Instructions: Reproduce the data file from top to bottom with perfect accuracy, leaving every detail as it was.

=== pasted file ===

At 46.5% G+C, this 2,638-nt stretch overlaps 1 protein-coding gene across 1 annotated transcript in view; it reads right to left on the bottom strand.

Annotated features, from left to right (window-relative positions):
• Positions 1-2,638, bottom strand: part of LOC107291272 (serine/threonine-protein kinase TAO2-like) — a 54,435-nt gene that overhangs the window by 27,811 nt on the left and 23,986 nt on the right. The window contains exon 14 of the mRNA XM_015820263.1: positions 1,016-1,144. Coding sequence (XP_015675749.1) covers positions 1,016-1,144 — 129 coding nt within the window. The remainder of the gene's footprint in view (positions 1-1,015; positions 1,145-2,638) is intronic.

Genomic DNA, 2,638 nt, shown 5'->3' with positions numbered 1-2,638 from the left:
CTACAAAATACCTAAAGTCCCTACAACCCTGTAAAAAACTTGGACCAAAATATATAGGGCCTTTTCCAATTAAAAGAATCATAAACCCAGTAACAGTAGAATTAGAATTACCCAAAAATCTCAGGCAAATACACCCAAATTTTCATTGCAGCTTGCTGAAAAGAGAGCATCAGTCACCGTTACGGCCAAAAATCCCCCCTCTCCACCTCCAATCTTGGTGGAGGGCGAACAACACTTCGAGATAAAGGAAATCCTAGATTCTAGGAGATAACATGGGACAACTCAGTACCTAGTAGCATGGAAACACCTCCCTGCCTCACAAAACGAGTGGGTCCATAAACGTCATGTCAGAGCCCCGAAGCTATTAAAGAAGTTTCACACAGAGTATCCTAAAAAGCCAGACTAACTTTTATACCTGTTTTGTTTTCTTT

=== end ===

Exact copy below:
At 46.5% G+C, this 2,638-nt stretch overlaps 1 protein-coding gene across 1 annotated transcript in view; it reads right to left on the bottom strand.

Annotated features, from left to right (window-relative positions):
• Positions 1-2,638, bottom strand: part of LOC107291272 (serine/threonine-protein kinase TAO2-like) — a 54,435-nt gene that overhangs the window by 27,811 nt on the left and 23,986 nt on the right. The window contains exon 14 of the mRNA XM_015820263.1: positions 1,016-1,144. Coding sequence (XP_015675749.1) covers positions 1,016-1,144 — 129 coding nt within the window. The remainder of the gene's footprint in view (positions 1-1,015; positions 1,145-2,638) is intronic.

Genomic DNA, 2,638 nt, shown 5'->3' with positions numbered 1-2,638 from the left:
CTACAAAATACCTAAAGTCCCTACAACCCTGTAAAAAACTTGGACCAAAATATATAGGGCCTTTTCCAATTAAAAGAATCATAAACCCAGTAACAGTAGAATTAGAATTACCCAAAAATCTCAGGCAAATACACCCAAATTTTCATTGCAGCTTGCTGAAAAGAGAGCATCAGTCACCGTTACGGCCAAAAATCCCCCCTCTCCACCTCCAATCTTGGTGGAGGGCGAACAACACTTCGAGATAAAGGAAATCCTAGATTCTAGGAGATAACATGGGACAACTCAGTACCTAGTAGCATGGAAACACCTCCCTGCCTCACAAAACGAGTGGGTCCATAAACGTCATGTCAGAGCCCCGAAGCTATTAAAGAAGTTTCACACAGAGTATCCTAAAAAGCCAGACTAACTTTTATACCTGTTTTGTTTTCTTT